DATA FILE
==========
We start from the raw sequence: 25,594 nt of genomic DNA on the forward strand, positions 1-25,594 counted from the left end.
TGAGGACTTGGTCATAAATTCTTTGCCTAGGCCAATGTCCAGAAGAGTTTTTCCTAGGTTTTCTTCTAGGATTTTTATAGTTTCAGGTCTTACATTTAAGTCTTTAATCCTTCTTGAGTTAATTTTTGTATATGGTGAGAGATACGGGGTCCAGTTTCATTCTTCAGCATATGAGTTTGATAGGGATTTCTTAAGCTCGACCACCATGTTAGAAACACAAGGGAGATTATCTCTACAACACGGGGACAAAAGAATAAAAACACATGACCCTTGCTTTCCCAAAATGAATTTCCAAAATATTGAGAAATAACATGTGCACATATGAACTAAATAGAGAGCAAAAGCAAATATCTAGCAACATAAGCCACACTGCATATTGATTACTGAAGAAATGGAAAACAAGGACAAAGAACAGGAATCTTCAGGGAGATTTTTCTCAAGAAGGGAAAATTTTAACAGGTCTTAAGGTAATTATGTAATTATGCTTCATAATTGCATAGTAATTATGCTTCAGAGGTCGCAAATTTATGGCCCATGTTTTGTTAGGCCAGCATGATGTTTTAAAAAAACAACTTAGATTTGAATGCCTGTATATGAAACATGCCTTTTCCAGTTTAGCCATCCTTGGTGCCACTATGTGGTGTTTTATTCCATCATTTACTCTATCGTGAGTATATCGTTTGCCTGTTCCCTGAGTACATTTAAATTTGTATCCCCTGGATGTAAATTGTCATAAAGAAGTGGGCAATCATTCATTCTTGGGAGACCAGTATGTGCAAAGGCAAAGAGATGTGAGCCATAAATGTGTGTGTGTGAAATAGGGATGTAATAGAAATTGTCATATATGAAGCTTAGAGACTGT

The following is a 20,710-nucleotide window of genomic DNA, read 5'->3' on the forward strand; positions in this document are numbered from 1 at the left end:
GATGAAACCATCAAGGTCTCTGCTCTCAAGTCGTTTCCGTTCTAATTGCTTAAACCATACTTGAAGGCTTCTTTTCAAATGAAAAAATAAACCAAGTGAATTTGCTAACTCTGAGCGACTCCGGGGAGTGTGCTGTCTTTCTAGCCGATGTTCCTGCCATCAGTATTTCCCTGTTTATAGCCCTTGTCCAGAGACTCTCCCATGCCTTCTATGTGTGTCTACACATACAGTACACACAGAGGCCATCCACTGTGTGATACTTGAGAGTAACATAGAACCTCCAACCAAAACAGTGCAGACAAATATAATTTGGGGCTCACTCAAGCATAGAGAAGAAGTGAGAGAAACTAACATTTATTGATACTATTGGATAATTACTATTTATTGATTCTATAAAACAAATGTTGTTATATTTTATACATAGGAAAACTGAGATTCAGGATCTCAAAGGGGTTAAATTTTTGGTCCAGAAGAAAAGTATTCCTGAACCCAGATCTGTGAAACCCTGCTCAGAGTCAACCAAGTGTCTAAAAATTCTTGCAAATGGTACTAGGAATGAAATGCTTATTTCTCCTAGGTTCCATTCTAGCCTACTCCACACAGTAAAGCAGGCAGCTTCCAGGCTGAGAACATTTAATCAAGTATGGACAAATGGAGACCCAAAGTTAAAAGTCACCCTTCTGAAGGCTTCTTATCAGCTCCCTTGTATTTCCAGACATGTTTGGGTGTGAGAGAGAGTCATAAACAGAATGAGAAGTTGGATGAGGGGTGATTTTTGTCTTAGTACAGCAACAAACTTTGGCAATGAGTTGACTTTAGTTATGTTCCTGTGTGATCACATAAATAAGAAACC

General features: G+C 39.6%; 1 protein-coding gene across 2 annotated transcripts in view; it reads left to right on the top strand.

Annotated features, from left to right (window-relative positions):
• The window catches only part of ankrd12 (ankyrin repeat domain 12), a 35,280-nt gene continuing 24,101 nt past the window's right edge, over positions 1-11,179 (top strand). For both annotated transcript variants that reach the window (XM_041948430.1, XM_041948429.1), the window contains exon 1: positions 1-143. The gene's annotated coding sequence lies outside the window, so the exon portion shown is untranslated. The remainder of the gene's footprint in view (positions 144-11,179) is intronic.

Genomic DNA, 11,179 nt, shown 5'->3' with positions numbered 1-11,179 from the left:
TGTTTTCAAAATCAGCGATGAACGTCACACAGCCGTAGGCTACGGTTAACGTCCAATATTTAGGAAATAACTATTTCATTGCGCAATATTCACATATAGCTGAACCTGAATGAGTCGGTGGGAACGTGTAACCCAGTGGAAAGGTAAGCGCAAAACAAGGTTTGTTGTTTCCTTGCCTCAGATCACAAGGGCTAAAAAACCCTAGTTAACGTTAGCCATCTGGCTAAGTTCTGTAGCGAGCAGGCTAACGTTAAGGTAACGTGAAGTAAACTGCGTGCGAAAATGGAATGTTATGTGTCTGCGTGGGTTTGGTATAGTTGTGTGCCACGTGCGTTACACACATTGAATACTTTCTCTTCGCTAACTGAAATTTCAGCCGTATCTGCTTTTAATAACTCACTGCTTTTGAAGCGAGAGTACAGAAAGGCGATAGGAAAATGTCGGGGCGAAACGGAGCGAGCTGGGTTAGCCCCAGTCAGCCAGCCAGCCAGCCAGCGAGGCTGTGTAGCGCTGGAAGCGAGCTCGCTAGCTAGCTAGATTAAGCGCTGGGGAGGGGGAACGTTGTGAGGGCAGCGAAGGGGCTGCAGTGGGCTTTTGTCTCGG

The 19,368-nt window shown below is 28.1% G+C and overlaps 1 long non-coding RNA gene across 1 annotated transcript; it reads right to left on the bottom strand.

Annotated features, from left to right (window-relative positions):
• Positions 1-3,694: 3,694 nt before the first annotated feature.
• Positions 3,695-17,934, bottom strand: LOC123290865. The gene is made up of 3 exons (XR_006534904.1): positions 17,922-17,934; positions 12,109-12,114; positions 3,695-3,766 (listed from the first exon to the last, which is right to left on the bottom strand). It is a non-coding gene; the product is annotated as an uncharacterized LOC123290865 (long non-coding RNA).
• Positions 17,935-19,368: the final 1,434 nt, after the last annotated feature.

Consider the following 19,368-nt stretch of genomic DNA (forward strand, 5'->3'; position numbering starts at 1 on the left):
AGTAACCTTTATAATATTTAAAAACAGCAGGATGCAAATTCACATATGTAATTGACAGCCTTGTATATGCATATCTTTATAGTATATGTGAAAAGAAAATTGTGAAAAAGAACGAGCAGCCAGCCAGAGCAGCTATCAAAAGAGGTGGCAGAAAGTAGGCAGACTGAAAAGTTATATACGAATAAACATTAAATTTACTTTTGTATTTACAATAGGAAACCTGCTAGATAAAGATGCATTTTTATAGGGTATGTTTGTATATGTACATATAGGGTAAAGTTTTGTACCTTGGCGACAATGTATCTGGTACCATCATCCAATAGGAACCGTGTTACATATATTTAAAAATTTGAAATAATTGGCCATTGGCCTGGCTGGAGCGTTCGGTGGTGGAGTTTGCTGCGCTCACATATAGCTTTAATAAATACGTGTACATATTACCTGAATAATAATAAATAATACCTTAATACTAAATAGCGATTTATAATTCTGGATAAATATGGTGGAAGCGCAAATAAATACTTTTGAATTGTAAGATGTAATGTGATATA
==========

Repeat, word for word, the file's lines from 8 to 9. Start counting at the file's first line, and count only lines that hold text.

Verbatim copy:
Genomic DNA, 11,179 nt, shown 5'->3' with positions numbered 1-11,179 from the left:
TGTTTTCAAAATCAGCGATGAACGTCACACAGCCGTAGGCTACGGTTAACGTCCAATATTTAGGAAATAACTATTTCATTGCGCAATATTCACATATAGCTGAACCTGAATGAGTCGGTGGGAACGTGTAACCCAGTGGAAAGGTAAGCGCAAAACAAGGTTTGTTGTTTCCTTGCCTCAGATCACAAGGGCTAAAAAACCCTAGTTAACGTTAGCCATCTGGCTAAGTTCTGTAGCGAGCAGGCTAACGTTAAGGTAACGTGAAGTAAACTGCGTGCGAAAATGGAATGTTATGTGTCTGCGTGGGTTTGGTATAGTTGTGTGCCACGTGCGTTACACACATTGAATACTTTCTCTTCGCTAACTGAAATTTCAGCCGTATCTGCTTTTAATAACTCACTGCTTTTGAAGCGAGAGTACAGAAAGGCGATAGGAAAATGTCGGGGCGAAACGGAGCGAGCTGGGTTAGCCCCAGTCAGCCAGCCAGCCAGCCAGCGAGGCTGTGTAGCGCTGGAAGCGAGCTCGCTAGCTAGCTAGATTAAGCGCTGGGGAGGGGGAACGTTGTGAGGGCAGCGAAGGGGCTGCAGTGGGCTTTTGTCTCGG